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APPENDIX I.-List of fatal accidents
Mr. Henry Hall's Report.
March 26th, 1907. Sir,
I have the honour to submit my Annual Report on Mining and Quarrying in the Liverpool and North Wales District for the year 1906. The district comprises West Lancashire, Cheshire, Denbigh, Flint, Montgomery, Merioneth, Carnarvon, and Anglesey, and includes all the works, some 800 in number, to which the Coal Mines Acts, the Metalliferous Mines Act, and the Quarries Act apply in those counties. The only mineral works which are not comprised under one or other of these Acts are quarries less than 20 feet deep.
The minerals produced are coal, slate, limestone, lead, zinc, iron ore, salt, gold, silver, copper, and small quantities of several other minerals, such as barytes, ochre, cobalt, &c. Manganese iron ore is being worked in Carnarvonshire, near Pwllheli, and there is at least one successful gold mine in Merioneth in which rich ore is found from time to time.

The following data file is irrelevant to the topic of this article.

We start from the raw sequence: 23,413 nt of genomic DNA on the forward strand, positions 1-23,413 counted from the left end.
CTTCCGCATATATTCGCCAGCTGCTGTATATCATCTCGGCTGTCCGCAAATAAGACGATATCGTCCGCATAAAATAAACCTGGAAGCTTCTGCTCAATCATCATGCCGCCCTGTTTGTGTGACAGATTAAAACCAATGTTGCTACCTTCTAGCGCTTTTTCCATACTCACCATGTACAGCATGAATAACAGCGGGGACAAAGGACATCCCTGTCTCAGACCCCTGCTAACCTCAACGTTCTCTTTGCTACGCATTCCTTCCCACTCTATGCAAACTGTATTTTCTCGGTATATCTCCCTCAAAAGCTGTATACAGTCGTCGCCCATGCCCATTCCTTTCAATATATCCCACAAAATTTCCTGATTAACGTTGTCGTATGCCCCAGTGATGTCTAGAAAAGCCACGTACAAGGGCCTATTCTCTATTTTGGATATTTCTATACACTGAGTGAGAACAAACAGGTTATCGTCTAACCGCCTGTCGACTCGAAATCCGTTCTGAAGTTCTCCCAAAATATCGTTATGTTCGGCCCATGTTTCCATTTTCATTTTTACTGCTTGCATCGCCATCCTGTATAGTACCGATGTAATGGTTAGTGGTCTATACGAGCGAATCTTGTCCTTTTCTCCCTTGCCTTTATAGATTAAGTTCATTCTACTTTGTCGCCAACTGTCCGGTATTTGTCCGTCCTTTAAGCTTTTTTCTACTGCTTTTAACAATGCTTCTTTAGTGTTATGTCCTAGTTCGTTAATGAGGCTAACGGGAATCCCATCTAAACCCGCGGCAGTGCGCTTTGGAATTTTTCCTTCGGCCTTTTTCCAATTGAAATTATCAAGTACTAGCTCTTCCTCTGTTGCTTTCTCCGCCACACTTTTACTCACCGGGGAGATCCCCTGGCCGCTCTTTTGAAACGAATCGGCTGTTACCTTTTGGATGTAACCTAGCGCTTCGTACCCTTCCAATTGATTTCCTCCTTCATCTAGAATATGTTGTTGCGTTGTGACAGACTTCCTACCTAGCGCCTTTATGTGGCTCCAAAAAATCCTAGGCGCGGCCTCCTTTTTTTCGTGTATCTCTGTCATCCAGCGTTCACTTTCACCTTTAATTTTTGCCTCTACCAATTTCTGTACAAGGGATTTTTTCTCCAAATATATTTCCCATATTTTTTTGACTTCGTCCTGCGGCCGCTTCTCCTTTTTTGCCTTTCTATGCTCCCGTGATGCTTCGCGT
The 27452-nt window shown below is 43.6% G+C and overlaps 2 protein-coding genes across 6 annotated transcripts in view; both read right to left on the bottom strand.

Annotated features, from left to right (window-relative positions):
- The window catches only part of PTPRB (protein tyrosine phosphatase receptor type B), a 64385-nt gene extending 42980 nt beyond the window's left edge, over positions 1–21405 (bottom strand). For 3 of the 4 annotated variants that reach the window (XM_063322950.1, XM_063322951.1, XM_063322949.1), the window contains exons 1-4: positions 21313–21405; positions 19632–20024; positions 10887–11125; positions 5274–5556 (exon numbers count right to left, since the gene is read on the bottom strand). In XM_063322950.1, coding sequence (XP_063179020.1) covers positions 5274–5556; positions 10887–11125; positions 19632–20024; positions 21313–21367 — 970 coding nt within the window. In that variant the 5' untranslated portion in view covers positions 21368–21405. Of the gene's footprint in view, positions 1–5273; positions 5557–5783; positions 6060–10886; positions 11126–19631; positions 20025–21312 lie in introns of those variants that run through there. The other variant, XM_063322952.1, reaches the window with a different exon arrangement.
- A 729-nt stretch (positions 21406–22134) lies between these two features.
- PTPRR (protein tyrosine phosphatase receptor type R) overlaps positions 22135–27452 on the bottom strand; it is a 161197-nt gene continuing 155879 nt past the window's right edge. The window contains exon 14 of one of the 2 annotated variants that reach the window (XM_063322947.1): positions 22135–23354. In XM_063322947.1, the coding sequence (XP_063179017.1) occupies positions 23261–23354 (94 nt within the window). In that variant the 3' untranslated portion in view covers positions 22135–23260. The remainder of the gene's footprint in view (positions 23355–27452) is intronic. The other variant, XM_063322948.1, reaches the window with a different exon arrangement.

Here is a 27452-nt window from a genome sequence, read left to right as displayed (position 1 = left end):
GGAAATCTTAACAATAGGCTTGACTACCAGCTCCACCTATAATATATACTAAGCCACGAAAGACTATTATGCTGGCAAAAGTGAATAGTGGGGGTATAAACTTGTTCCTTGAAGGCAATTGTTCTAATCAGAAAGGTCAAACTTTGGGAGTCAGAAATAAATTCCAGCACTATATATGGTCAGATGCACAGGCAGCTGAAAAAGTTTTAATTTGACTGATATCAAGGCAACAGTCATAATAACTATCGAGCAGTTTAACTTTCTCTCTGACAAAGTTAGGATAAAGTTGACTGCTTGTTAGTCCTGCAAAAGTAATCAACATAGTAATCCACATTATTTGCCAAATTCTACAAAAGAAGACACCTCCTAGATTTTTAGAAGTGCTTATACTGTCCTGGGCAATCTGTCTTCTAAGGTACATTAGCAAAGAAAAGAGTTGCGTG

The value at the mines and quarries of the whole of the minerals raised during the year 1906 would be something like eight million pounds ; coal representing six and a quarter millions, slate £1,037,384, limestone £83,764, lead £102,197, and the various less important minerals bringing the total to eight millions or thereabouts. The industry has given employment to 81,634 persons, viz., the works under the Coal Mines Acts employing 60,833, the metalliferous mines 6,448 and the quarries 14,353 persons. In the early months of the year employment was not very regular but trade improved later, and at the time of writing the demand for coal is unusually great and prices are high ; there has also been some improvement in the slate trade of North Wales. There were 16,746,702 tons of coal raised in 1906 as compared with 15,638,596 tons in 1905, and as compared with 16,110,216 tons in 1904 and 16,782,934 in 1903, so that from year to year in this district the output of coal varies within very narrow limits, indeed for the past ten years the figures are almost identical—see Table 8, page 12.